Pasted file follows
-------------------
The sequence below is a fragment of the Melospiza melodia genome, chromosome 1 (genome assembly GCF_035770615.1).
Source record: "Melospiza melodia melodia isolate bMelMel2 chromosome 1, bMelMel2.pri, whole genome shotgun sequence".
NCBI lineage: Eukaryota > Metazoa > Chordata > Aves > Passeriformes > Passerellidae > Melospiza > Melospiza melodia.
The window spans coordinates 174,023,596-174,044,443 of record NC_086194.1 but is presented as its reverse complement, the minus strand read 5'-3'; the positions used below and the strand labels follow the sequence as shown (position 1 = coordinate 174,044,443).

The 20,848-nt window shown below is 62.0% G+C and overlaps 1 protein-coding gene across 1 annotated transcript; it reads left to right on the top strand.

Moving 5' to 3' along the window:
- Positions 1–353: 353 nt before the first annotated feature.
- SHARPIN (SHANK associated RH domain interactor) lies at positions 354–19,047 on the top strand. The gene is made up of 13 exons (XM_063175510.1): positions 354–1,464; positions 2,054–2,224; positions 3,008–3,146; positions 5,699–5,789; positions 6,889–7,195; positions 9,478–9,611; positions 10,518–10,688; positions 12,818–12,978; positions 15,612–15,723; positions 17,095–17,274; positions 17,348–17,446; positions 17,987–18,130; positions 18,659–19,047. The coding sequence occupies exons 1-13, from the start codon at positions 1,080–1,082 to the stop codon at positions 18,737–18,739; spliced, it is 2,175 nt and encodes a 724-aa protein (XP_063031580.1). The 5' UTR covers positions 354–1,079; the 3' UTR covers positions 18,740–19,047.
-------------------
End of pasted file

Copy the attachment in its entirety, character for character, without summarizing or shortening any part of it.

The sequence below is a fragment of the Melospiza melodia genome, chromosome 1 (genome assembly GCF_035770615.1).
Source record: "Melospiza melodia melodia isolate bMelMel2 chromosome 1, bMelMel2.pri, whole genome shotgun sequence".
NCBI lineage: Eukaryota > Metazoa > Chordata > Aves > Passeriformes > Passerellidae > Melospiza > Melospiza melodia.
The window spans coordinates 174,023,596-174,044,443 of record NC_086194.1 but is presented as its reverse complement, the minus strand read 5'-3'; the positions used below and the strand labels follow the sequence as shown (position 1 = coordinate 174,044,443).

The 20,848-nt window shown below is 62.0% G+C and overlaps 1 protein-coding gene across 1 annotated transcript; it reads left to right on the top strand.

Moving 5' to 3' along the window:
- Positions 1–353: 353 nt before the first annotated feature.
- SHARPIN (SHANK associated RH domain interactor) lies at positions 354–19,047 on the top strand. The gene is made up of 13 exons (XM_063175510.1): positions 354–1,464; positions 2,054–2,224; positions 3,008–3,146; positions 5,699–5,789; positions 6,889–7,195; positions 9,478–9,611; positions 10,518–10,688; positions 12,818–12,978; positions 15,612–15,723; positions 17,095–17,274; positions 17,348–17,446; positions 17,987–18,130; positions 18,659–19,047. The coding sequence occupies exons 1-13, from the start codon at positions 1,080–1,082 to the stop codon at positions 18,737–18,739; spliced, it is 2,175 nt and encodes a 724-aa protein (XP_063031580.1). The 5' UTR covers positions 354–1,079; the 3' UTR covers positions 18,740–19,047.